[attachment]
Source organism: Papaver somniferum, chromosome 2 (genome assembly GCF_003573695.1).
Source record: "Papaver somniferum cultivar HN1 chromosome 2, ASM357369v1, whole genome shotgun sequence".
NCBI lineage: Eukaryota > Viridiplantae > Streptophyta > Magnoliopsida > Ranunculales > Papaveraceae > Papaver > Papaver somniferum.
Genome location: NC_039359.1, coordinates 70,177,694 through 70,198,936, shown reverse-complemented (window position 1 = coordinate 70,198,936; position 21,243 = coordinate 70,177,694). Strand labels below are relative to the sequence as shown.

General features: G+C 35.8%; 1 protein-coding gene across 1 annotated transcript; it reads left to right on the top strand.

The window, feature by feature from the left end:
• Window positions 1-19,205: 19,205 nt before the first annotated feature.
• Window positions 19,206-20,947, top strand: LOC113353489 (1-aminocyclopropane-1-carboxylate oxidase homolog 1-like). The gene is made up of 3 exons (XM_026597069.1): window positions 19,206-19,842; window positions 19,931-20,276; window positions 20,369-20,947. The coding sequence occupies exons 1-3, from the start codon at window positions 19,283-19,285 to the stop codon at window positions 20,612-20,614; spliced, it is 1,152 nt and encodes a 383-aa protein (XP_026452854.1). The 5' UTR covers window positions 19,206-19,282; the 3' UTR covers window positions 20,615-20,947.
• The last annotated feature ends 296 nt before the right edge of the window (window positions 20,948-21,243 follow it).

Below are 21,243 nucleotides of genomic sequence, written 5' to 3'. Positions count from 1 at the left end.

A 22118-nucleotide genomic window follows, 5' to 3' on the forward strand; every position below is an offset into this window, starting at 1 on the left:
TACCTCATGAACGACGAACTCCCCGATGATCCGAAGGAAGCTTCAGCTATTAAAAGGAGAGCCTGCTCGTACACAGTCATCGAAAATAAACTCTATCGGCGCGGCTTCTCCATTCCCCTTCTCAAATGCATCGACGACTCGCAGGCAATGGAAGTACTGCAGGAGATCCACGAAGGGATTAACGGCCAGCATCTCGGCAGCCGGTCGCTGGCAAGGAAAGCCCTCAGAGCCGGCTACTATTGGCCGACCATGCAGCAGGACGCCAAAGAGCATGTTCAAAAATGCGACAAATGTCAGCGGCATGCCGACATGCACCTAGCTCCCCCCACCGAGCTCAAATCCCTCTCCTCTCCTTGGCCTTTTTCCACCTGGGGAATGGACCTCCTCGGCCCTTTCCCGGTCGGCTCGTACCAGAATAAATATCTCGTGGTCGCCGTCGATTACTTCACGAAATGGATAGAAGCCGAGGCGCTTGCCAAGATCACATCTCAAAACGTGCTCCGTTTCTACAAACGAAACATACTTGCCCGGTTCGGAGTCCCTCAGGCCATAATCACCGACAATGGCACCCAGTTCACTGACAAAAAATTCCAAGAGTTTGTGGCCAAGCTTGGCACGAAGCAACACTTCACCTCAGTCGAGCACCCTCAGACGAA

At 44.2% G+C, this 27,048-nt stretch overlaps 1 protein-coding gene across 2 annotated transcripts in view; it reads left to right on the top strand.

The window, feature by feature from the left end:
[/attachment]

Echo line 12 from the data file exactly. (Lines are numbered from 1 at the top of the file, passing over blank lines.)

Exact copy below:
TACCTCATGAACGACGAACTCCCCGATGATCCGAAGGAAGCTTCAGCTATTAAAAGGAGAGCCTGCTCGTACACAGTCATCGAAAATAAACTCTATCGGCGCGGCTTCTCCATTCCCCTTCTCAAATGCATCGACGACTCGCAGGCAATGGAAGTACTGCAGGAGATCCACGAAGGGATTAACGGCCAGCATCTCGGCAGCCGGTCGCTGGCAAGGAAAGCCCTCAGAGCCGGCTACTATTGGCCGACCATGCAGCAGGACGCCAAAGAGCATGTTCAAAAATGCGACAAATGTCAGCGGCATGCCGACATGCACCTAGCTCCCCCCACCGAGCTCAAATCCCTCTCCTCTCCTTGGCCTTTTTCCACCTGGGGAATGGACCTCCTCGGCCCTTTCCCGGTCGGCTCGTACCAGAATAAATATCTCGTGGTCGCCGTCGATTACTTCACGAAATGGATAGAAGCCGAGGCGCTTGCCAAGATCACATCTCAAAACGTGCTCCGTTTCTACAAACGAAACATACTTGCCCGGTTCGGAGTCCCTCAGGCCATAATCACCGACAATGGCACCCAGTTCACTGACAAAAAATTCCAAGAGTTTGTGGCCAAGCTTGGCACGAAGCAACACTTCACCTCAGTCGAGCACCCTCAGACGAA